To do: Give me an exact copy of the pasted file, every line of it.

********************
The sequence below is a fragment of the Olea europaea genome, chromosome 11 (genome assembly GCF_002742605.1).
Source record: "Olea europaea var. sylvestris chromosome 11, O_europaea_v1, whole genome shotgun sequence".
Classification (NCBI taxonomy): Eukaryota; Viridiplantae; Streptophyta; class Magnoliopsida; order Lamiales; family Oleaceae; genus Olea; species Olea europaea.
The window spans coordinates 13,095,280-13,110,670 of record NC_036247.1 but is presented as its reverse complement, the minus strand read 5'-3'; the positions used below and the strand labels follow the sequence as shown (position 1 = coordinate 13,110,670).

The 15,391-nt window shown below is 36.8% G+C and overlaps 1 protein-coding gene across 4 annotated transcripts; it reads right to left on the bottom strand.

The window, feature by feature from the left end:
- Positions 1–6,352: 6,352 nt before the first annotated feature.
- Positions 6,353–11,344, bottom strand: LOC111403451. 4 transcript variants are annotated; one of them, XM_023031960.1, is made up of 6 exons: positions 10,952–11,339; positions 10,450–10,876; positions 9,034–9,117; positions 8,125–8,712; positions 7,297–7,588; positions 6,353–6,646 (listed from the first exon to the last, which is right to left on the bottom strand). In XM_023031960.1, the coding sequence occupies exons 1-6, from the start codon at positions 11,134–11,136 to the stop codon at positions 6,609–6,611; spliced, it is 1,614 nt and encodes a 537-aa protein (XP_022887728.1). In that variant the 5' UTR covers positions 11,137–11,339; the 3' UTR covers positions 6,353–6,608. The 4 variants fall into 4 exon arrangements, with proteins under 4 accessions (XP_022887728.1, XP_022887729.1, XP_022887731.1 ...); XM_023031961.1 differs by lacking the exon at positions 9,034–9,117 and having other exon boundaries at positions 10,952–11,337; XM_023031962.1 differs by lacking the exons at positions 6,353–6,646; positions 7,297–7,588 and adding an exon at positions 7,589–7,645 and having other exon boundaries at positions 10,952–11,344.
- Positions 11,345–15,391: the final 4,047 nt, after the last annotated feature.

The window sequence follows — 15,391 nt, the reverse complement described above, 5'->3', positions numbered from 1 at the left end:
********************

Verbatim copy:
The sequence below is a fragment of the Olea europaea genome, chromosome 11 (genome assembly GCF_002742605.1).
Source record: "Olea europaea var. sylvestris chromosome 11, O_europaea_v1, whole genome shotgun sequence".
Classification (NCBI taxonomy): Eukaryota; Viridiplantae; Streptophyta; class Magnoliopsida; order Lamiales; family Oleaceae; genus Olea; species Olea europaea.
The window spans coordinates 13,095,280-13,110,670 of record NC_036247.1 but is presented as its reverse complement, the minus strand read 5'-3'; the positions used below and the strand labels follow the sequence as shown (position 1 = coordinate 13,110,670).

The 15,391-nt window shown below is 36.8% G+C and overlaps 1 protein-coding gene across 4 annotated transcripts; it reads right to left on the bottom strand.

The window, feature by feature from the left end:
- Positions 1–6,352: 6,352 nt before the first annotated feature.
- Positions 6,353–11,344, bottom strand: LOC111403451. 4 transcript variants are annotated; one of them, XM_023031960.1, is made up of 6 exons: positions 10,952–11,339; positions 10,450–10,876; positions 9,034–9,117; positions 8,125–8,712; positions 7,297–7,588; positions 6,353–6,646 (listed from the first exon to the last, which is right to left on the bottom strand). In XM_023031960.1, the coding sequence occupies exons 1-6, from the start codon at positions 11,134–11,136 to the stop codon at positions 6,609–6,611; spliced, it is 1,614 nt and encodes a 537-aa protein (XP_022887728.1). In that variant the 5' UTR covers positions 11,137–11,339; the 3' UTR covers positions 6,353–6,608. The 4 variants fall into 4 exon arrangements, with proteins under 4 accessions (XP_022887728.1, XP_022887729.1, XP_022887731.1 ...); XM_023031961.1 differs by lacking the exon at positions 9,034–9,117 and having other exon boundaries at positions 10,952–11,337; XM_023031962.1 differs by lacking the exons at positions 6,353–6,646; positions 7,297–7,588 and adding an exon at positions 7,589–7,645 and having other exon boundaries at positions 10,952–11,344.
- Positions 11,345–15,391: the final 4,047 nt, after the last annotated feature.

The window sequence follows — 15,391 nt, the reverse complement described above, 5'->3', positions numbered from 1 at the left end: